34 POWER Inquiry, Power to the People: An Independent Inquiry into Britain's Democracy, York, JRCT, 2006.

35 M. Saatchi, In Praise of Ideology, London, Centre for Policy Studies, 2006.

36 A. Giddens, Beyond Left and Right: The Future of Radical Politics, Cambridge, Polity, 1994. See also F. Furedi, The Politics of Fear: Beyond Left and Right, London, Continuum, 2006.

37 R. Putnam, Bowling Alone: The Collapse and Revival of American Community, New York, Simon & Schuster, 2000.

38 R. Sennett, The Fall of Public Man, New York, Alfred A. Knopf, 1976.

39 J. Heartfield, The ‘Death of the Subject’ Explained, Sheffield, Perpetuity Press, 2002.

40 F. Furedi, Paranoid Parenting: Why Ignoring the Experts May be Best for your Child, London, Allen Lane, 2001.

41 A. Giddens, Modernity and Self-Identity: Self and Society in the Late Modern Age, Cambridge, Polity, 1991.

42 See for example, C. Hale, Crime in Modern Britiain: Interpreting Trends in Crime, Harlow, Longman Criminology, 1996; D. Garland, The Culture of Control: Crime and Social Order in Contemporary Society, Oxford, Oxford University Press, 2001; or Silverman, E. B. and Della-Giustina, J-A., ‘Urban Policing and the Fear of Crime’, Urban Studies, 38: 5–6 (2001) pp. 941–57.

43 Furedi, Culture of Fear.

44 U. Beck, Risk Society: Towards a New Modernity, Nottingham, Sage, 1992.

45 Better Regulation Commission, Risk, Responsibility and Regulation: Whose Risk is it Anyway?, London, Whitehall, 2006.

46 D. L. Altheide, Creating Fear: News and the Construction of Crises, New York, De Gruyter, 2002.

47 Furedi, The Politics of Fear.

48 J. Morris (ed.), Rethinking Risk and the Precautionary Principle, London, Butterworth-Heinemann, 2001.

49 B. Durodié, ‘The Precautionary Principle – Is it Killing Innovation?’, in S. Kumaria (ed.), An Apology for Capitalism?, London, Profile Books, 2004, pp. 68–77.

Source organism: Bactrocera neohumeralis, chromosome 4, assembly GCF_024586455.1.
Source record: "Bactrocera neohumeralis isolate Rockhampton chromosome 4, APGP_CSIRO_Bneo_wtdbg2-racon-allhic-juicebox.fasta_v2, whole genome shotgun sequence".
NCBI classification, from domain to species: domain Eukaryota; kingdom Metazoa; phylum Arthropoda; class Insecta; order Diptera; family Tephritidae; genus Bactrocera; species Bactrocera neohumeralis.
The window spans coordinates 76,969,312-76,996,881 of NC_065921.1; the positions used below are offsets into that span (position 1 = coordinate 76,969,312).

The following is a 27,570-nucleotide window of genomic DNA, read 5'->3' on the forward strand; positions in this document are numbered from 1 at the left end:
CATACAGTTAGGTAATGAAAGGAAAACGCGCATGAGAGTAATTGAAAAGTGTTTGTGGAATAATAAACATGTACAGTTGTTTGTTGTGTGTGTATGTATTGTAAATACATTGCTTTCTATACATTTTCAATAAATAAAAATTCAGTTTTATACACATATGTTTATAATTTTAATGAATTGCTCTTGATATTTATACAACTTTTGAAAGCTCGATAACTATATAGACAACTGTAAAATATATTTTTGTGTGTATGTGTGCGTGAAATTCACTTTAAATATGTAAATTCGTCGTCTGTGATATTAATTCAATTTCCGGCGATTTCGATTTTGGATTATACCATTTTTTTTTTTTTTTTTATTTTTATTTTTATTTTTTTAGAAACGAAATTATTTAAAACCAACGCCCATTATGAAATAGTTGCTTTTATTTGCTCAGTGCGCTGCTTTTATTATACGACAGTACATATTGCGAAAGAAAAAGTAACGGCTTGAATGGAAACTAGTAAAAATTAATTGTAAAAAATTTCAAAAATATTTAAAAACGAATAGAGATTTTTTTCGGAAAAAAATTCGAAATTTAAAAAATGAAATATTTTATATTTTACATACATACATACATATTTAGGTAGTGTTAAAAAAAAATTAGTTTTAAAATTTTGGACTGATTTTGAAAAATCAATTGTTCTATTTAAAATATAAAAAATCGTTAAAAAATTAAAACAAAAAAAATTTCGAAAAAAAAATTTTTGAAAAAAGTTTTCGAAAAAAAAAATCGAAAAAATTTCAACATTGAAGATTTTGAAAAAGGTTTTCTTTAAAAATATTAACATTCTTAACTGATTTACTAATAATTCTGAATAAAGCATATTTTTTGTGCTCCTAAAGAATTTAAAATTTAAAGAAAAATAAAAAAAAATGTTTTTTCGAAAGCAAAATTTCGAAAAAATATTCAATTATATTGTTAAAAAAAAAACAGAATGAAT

50 J. Porritt, Playing Safe: Science and the Environment, London, Thames and Hudson, 2001.

51 B. Durodié, ‘Political Tunnel Vision is Today's Real Terror’, Times Higher Education Supplement, 26 March 2003.

52 A. B. Seligman, The Problem of Trust, Princeton, Princeton University Press, 2000.

53 Guzelian, C. P., ‘Liability and Fear’, Ohio State Law Journal, 64: 4 (2004), pp. 713851.

54 This is the view of Bob Worcester, the founder of the public polling company MORI.

55 Durodié, B., ‘Limitations of Public Dialogue in Science and the Rise of New ‘“Experts”’, Critical Review of International Social and Political Philosophy, 6: 4 (2003), pp. 8292.

56 R. W. Dozier, Fear Itself: The Origin and Nature of the Powerful Emotion that Shapes Our Lives and Our World, New York, Thomas Dunne Books, 1998.

57 See for example C. Robin, Fear: The History of a Political Idea, Oxford, Oxford University Press, 2006; or J. Bourke, Fear: A Cultural History, London, Virago Press, 2005.

58 D. L. Scruton (ed.), Sociophobics: The Anthropology of Fear, Boulder, CO, Westview Press, 1986.

59 E. L. Quarantelli, What is a Disaster?, London, Routledge, 1998.

60 Quarantelli, E. L. and Dynes, R. R., ‘Response to Social Crisis and Disaster’, Annual Review of Sociology, 3: 1 (1977), pp. 2349.

61 B. Durodié, ‘Cultural Precursors and Psychological Consequences of Contemporary Western Responses to Acts of Terror’, in S. Wessely and V. Krasnov (eds), Psychological Aspects of the New Terrorism: A NATO Russia Dialogue, Amsterdam, IOS Press, 2005, pp. 37–53.

62 Durodié, B. and Wessely, S., ‘Resilience or Panic? The Public and Terrorist Attack’, The Lancet, 360: 9349 (2002), pp. 1901–2.

63 F. Furedi, ‘Disaster and Contemporary Consciousness: The Changing Cultural Frame for the Experience of Adversity’, draft report 2004, available at

64 R. Dynes, ‘On Disasters and Popular Culture’, University of Delaware Disaster Research Centre Preliminary Paper 295, Newark, University of Delaware, 2000.

65 R. M. Titmuss, Problems of Social Policy, Nottingham, HMSO, 1950.

66 A. Calder, The Myth of the Blitz, London, Jonathan Cape, 1991.

67 Jones, E., Woolven, R., Durodié, B. and Wessely, S., ‘Civilian Morale During the Second World: Responses to Air Raids Re-Examined’, Social History of Medicine, 17: 3 (2004), pp. 463–79.

68 Furedi, Therapy Culture.

69 Rose, S., Bisson, J., and Wessely, S., ‘A Systematic Review of Single-Session Psychological Interventions (“Debriefing”) Following Trauma’, Psychotherapy and Psychosomatics, 72: 4 (2003), pp. 176–84.

70 C. Marsden and J. Hyland, ‘Britain: 20 Years Since the Year-Long Miners' Strike’, World Socialist website, 2004, available at

71 Glass, T. and Schoch-Spana, M., ‘Bioterrorism and the People: How to Vaccinate a City Against Panic’, Clinical Infectious Diseases, 34: 2 (2002), pp. 217–23.

72 Hubbard, P., ‘Fear and Loathing at the Multiplex: Everyday Anxiety in the Post-Industrial City’, Capital and Class, 80 (2003), pp. 5176.

73 Durodié, B., ‘Facing the Possibility of Bioterrorism’, Current Opinion in Biotechnology, 15: 3 (2004), pp. 264–8.

Fear and Terror in a Post-Political Age

  • Bill Durodié